The Design of Trust (Continued)

 

By Aditya Dev Sood

My last post on the design and trust focused on security checks, a particular and extreme kind of interaction, which would seem to diminish trust, while also evoking disaffection. There were several interesting responses, but here I’d like to deepen our inquiry to consider whether the concept and practice of design always has the effect of increasing trust. Is there some general rule of that kind, which has somehow gone unnoticed?

Think of a hotel room, a swish felt jacket, a humble ballpoint pen, the packaging of soap, a garden faucet sticking out from a parapet wall. Each of these objects has received formal and informal design attention, the better to make it do its work, and to allow its future user to understand what that work is. The configuration of the object is itself implicit recognition of the existence, need, being of its end user.

A former colleague of mine who worked in the area of user experience struggled with this linkage, between the recognition of the needs of the user and the discipline of design. He argued that because India was an extremely hospitable society, it would therefore excel in the area of user experience and usability engineering. I’m not sure that the attribute of hospitality varies that much between cultures or that Indians are in fact all that especially hospitable, but his curious linking of the virtue of hospitality with user-experience design seems to need further interrogation.

What can be said is that design for user experience represents a cognitive and social act of mutuality that furthers the connectedness between those creating contexts and experiences and those actually using, consuming or experiencing them. This kind of work, it seems to me, cannot truly be done in bad faith — which is to say, just as the doctors at Auschwitz were not acting in their capacity as doctors, design for bad or negative user experience is simply not design at all, but some bizarre corruption and implosion of the imagination.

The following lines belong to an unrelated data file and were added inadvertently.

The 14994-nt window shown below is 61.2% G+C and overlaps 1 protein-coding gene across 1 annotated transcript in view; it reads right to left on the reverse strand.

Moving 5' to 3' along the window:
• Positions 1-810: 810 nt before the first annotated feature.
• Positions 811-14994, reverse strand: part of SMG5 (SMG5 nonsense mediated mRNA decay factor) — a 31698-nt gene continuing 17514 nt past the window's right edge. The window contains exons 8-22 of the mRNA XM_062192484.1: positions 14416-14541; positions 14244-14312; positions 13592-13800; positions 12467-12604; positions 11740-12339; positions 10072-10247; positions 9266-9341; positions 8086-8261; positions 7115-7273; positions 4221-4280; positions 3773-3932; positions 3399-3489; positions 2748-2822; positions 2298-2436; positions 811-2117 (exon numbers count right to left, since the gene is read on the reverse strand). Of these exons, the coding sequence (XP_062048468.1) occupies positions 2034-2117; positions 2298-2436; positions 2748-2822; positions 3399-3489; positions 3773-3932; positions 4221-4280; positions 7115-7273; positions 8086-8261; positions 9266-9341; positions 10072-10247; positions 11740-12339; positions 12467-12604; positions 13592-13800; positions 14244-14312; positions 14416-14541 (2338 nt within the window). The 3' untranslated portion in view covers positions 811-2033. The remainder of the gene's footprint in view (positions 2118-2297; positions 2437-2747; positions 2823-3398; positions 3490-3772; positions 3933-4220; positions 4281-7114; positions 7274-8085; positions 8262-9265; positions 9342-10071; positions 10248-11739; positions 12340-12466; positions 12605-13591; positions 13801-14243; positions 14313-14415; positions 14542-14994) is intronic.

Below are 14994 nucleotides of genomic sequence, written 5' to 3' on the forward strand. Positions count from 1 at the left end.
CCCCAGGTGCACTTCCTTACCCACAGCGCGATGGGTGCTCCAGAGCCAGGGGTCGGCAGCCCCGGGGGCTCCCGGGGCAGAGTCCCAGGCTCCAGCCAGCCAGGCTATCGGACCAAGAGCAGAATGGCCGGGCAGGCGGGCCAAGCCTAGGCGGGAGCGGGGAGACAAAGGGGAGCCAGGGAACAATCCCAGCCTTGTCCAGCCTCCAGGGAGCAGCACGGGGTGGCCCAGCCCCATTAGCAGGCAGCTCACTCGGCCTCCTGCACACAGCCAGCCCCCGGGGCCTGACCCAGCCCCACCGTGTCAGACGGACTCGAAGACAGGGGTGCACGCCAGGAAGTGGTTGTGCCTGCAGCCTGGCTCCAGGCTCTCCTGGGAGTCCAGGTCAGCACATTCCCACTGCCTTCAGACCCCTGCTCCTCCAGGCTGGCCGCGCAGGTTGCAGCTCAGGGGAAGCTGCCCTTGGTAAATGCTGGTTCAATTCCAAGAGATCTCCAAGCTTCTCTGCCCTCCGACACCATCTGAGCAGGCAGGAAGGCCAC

Moreover, the very activity and process of design can have trust effects. In the process of ethnographic inquiry, through the involvement of end users in codesign workshops, by testing and validating prototypes, the creators of products and services have multiple opportunities to interact with end users and build their knowledge and social connectedness with the end user community. The use of social media tools, cell phone cameras and online communities to offer continuous feedback and response to those providing the service in question can all also enhance and inform the way in which such services are provided.

This would suggest that user-experience design and participatory processes can have a tremendous impact on how power is operationalized in the context of everyday interactions, upto and including security checks, but also including along the way mobile servies, civic utilities, urban infrastructure and many other services and infrastructures are provided. Participation, which has now become a dominant concept in the theory and practice of design, might therefore have the secondary effect of building trust between those providing goods and services and those being served.

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